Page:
Hall and her husband, Guy, moved into a two-story, four-bedroom house on East 40th Street in October 2004. The next year, in order to borrow on their equity and renovate a bathroom, they refinanced with an adjustable-rate mortgage. Lori said the process was confusing for these two first-time homeowners, but they thought they were getting a deal.
Two years after refinancing, their house payments increased from $953 a month to $1,350.
The Halls couldn't afford it and quickly fell behind in payments. Guy worked at a window company. Lori verified employment for, ironically, mortgage companies.
And after a short period of unemployment, they declared bankruptcy.
Now, they're looking for a rental house, as their home is in the midst of foreclosure.
"When you talk about Four Mile out here, there's a lot of homes for sale right now," Lori Hall said. "If we'd stuck with the original loan, we absolutely wouldn't have these problems today."
Empty homes trigger neighborhood woes
Many of the increasing number of central Iowans facing foreclosure live in Four Mile or nearby, by the Mulders' old home.
City officials say the 50317 ZIP code on the east side has been one of Des Moines' top two ZIP codes for foreclosures the last two years. (That zip code was home to the most foreclosures in 2006, although 50315, in south-central Des Moines, had at least 240 foreclosed properties last year - 12 more than 50317.)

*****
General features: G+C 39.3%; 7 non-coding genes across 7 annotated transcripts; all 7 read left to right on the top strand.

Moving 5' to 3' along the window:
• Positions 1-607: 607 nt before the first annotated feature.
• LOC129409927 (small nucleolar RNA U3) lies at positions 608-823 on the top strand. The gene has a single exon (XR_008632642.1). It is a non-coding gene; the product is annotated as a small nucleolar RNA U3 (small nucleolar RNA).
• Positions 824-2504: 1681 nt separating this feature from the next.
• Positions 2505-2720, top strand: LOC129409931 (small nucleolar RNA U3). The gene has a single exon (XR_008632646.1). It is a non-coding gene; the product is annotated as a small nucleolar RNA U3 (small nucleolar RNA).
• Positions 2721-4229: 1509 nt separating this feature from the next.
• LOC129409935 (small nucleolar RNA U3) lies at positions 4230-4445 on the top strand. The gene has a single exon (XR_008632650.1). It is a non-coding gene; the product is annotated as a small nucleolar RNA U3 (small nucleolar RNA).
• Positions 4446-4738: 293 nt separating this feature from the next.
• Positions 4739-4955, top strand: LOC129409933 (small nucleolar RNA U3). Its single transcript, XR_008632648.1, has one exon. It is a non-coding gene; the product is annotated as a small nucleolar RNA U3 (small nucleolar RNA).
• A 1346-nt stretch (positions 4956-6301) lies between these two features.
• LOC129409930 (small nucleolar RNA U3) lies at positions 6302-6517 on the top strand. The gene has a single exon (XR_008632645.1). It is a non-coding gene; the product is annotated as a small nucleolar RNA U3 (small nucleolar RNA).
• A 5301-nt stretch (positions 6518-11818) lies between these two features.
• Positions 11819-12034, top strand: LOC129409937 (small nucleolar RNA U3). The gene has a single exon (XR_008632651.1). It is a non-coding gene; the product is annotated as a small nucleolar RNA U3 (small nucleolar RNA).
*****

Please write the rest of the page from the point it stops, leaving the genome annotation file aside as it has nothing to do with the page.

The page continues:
Bob Mahaffey, a Des Moines city councilman for the east side, said some homeowners in the area assumed increasing home values would offset the price of their loans. "But with the downturn of the real estate market, that never happened," he said.
City officials are also keeping an eye on newer areas, where statistics suggest numbers are climbing quickly.
The 50320 ZIP code in southeast Des Moines, which includes the newer Easter Lake neighborhood, saw a 75 percent increase in foreclosures recently - from 40 in 2006 to 70 in 2007. That's the highest annual increase in foreclosures among all Des Moines ZIP codes.
The city saw 1,013 foreclosed properties in 2007, an 18 percent increase from the year before. At least 1.6 percent of all residential structures in the city were foreclosed in 2007.
The more foreclosures increase, the more neighborhoods are forced to confront other issues.
"Abandoned houses affect a whole neighborhood," said Brenda LaBlanc, an east-side resident and national co-chairwoman of National People's Action, a group that aids in community organizing. "If you got a house next to you that's all boarded up, with the weeds growing tall, you'll have a tough time selling your house."